Prayer: Lord God, thank you for where I am in my journey of faith. I am grateful for my place in your family and for the walk so far. I know I am not what I was, but can also see that I have far to go. Lead and guide me to follow closer and closer, day by day. Amen.


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The Sure Foundation

Reading: Psalm 118: 19-29

Verse 22: “The stone the builders rejected has become the cornerstone”.

The psalmist is going up to the house of the Lord to worship. In our opening verse today he asks for the gates to be opened so that the righteous can enter and give thanks to the Lord. This is what we do each Sunday morning – maybe in a virtual sense at this time – as we “gather” for worship. We praise and worship the Lord because we too can say, “You have become my salvation”.

Verse 22 is a common verse to our ears. Jesus himself quoted and claimed this verse, declaring himself the cornerstone (or capstone in some translations). In the Psalm we read, “The stone the builders rejected has become the cornerstone”. As the sure foundation of our faith, Jesus is surely “the way, the truth, and the life”. Jesus is the only rock upon which we can build our faith. With the psalmist may we too rejoice and be glad in the good news of Jesus Christ.

Turning to verses 26-27 we hear Palm Sunday calling. In verse 26 we read words found in the gospels as Jesus enters Jerusalem in triumph: “Blessed is he who comes in the name of the Lord”. Moving on, we recognize Jesus as the light that has shown upon the world and upon us. This Sunday is typically one with joyous festal processions in our churches, waving palms as we celebrate and yet look toward the beginning of Holy Week. At our church we are doing a car parade as we will drive though town waving our palms, celebrating the coming of the Lord.

This Sunday, each in our own way, may we join the psalmist in declaring, “You are my God, and I will exalt you”!

Prayer: Heavenly Father, I rejoice in the rock, the cornerstone of my faith. Thank you for the gift of Jesus, the example and perfector of obedient and humble service. Draw me to his light, help me to walk his path. You are so good. Your love endures forever. You alone do I worship. You alone will I praise. Amen.


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To Love

Readings: Deuteronomy 30:15-20 and Psalm 119:1-8

Verse 16: “For I command you today to love the Lord your God… then you will live and increase”.

Both the passage from Deuteronomy 30 and the one from Psalm 119 call us to walk in God’s ways. Both speak of life or blessings or prosperity or obedience as the goal. Both also warn of the cost of deciding not to walk upright and blameless. There is a clear call to make the choice to walk with God. It is a choice we must make over and over as the lures and temptations of this world are ever before us.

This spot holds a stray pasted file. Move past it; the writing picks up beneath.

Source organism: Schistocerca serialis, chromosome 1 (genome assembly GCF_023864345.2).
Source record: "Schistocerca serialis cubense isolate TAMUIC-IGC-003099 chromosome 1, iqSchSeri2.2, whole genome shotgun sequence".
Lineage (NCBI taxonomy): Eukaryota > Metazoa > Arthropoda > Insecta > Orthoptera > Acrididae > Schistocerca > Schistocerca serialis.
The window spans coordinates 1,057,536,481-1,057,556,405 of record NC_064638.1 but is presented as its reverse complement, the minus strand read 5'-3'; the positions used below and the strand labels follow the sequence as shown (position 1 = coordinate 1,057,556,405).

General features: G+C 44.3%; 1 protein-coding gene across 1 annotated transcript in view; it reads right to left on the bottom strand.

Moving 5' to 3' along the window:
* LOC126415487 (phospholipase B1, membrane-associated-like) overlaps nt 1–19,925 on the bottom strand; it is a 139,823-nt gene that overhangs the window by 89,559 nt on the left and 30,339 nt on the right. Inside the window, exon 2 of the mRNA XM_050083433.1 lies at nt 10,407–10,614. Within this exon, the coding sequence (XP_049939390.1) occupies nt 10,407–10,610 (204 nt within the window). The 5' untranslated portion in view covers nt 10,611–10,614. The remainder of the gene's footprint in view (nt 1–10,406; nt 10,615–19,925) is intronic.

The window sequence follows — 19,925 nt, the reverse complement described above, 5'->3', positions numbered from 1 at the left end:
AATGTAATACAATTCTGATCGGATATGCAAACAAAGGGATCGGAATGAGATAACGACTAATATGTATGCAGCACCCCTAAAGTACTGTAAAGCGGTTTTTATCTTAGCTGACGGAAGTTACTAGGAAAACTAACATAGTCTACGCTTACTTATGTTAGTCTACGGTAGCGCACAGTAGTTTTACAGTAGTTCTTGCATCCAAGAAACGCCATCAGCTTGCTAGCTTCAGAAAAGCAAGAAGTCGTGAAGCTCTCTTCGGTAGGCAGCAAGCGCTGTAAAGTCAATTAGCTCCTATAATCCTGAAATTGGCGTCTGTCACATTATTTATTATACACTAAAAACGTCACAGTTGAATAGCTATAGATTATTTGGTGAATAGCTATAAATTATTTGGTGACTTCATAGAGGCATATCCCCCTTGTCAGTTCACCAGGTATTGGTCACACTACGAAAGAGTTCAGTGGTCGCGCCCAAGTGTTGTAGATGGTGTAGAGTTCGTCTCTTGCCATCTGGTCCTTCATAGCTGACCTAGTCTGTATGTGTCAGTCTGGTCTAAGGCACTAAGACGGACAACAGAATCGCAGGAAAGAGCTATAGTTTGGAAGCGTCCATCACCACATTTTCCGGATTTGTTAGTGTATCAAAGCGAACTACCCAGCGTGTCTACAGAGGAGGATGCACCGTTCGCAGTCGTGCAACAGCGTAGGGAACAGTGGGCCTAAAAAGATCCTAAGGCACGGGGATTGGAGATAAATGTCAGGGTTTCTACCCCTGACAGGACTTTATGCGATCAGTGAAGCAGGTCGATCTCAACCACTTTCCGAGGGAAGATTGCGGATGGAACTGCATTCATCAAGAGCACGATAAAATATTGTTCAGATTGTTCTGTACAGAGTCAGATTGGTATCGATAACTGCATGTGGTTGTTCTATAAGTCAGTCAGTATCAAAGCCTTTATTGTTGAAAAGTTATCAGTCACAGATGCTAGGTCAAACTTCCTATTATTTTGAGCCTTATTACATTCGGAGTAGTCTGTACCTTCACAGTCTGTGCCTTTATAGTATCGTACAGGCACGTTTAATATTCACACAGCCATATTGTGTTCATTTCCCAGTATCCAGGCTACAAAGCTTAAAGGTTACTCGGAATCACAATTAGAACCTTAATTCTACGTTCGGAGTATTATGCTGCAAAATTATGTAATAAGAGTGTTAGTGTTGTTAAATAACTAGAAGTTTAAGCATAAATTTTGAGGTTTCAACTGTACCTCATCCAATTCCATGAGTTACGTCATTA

Walking daily with the Lord is the goal but it is not as easy as a paint-by-numbers project. It is not like when we were children and we tried to take giant steps to walk in someone’s footprints. We are called not to a set pattern or to a predetermined path but to a lifestyle built on loving God and loving one another. To me the first is often easier than the second. God is fully good and loving and holy. God is steadfast and true. I, like the rest of humanity, am not always good and loving and… I get selfish. I get jealous. I can be hard to love at times.

Both Moses and the psalmist call for us to follow the commands, decrees, laws, statutes. From the Old Testament perspective this was the understanding. Keep all the rules and receive God’s blessings. As the Bible moves into the New Testament we see that this task has become burdensome. The Pharisees and other religious leaders have become legalistic. Religion has become a huge code to follow and the connection to God’s heart has paid the price. It has made the circle smaller. Jesus reveals a better way. Jesus took the two great commands – to love God and to love one another – seriously. Jesus entered into life with people, engaging them where they were at both spirituality and physically. Out there, in the midst of life, it was often messy. When we are willing to walk in Jesus’way, letting love of God and love of one another guide us, it might get messy for us too. I’d rather be in a messy place filled with love than in a nice, clean, tidy box filled with rules. How about you?

Loving God, your love is so expansive. The deeper I peer into your heart, the greater the love. In your son’s life I so clearly see the call to love the marginalized and the overlooked. Yes, it was messy. But that didn’t bother Jesus in the least. Help me to feel the same way. Amen.


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The Way of Life

Reading: Matthew 5: 21-37

Verses 21 and 22: “You have heard that it was said… but I tell you…”